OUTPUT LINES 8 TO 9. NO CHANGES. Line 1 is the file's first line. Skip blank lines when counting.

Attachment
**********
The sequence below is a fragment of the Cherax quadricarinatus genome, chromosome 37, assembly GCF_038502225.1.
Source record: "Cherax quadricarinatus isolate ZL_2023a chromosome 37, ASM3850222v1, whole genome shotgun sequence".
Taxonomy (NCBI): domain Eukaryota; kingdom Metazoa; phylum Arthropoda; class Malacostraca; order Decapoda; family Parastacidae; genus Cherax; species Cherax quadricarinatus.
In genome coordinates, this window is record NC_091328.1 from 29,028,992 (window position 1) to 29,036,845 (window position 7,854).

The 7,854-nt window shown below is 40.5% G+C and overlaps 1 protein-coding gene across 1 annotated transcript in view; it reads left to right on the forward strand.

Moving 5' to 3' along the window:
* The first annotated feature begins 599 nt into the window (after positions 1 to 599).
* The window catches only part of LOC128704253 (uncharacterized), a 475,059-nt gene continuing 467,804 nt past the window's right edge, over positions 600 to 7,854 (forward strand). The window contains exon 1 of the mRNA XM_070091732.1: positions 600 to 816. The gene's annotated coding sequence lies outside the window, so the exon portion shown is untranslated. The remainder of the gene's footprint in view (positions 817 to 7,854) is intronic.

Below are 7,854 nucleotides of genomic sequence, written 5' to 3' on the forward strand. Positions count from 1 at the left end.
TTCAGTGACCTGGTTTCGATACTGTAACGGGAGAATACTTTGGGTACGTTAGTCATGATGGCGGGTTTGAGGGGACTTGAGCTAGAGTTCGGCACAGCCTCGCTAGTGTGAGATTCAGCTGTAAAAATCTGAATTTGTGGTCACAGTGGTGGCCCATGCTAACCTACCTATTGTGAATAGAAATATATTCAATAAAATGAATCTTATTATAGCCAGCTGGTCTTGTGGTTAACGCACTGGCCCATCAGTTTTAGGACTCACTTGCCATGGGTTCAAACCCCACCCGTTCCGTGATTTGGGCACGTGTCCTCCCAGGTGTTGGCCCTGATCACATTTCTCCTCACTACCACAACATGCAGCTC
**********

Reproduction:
* The window catches only part of LOC128704253 (uncharacterized), a 475,059-nt gene continuing 467,804 nt past the window's right edge, over positions 600 to 7,854 (forward strand). The window contains exon 1 of the mRNA XM_070091732.1: positions 600 to 816. The gene's annotated coding sequence lies outside the window, so the exon portion shown is untranslated. The remainder of the gene's footprint in view (positions 817 to 7,854) is intronic.

Below are 7,854 nucleotides of genomic sequence, written 5' to 3' on the forward strand. Positions count from 1 at the left end.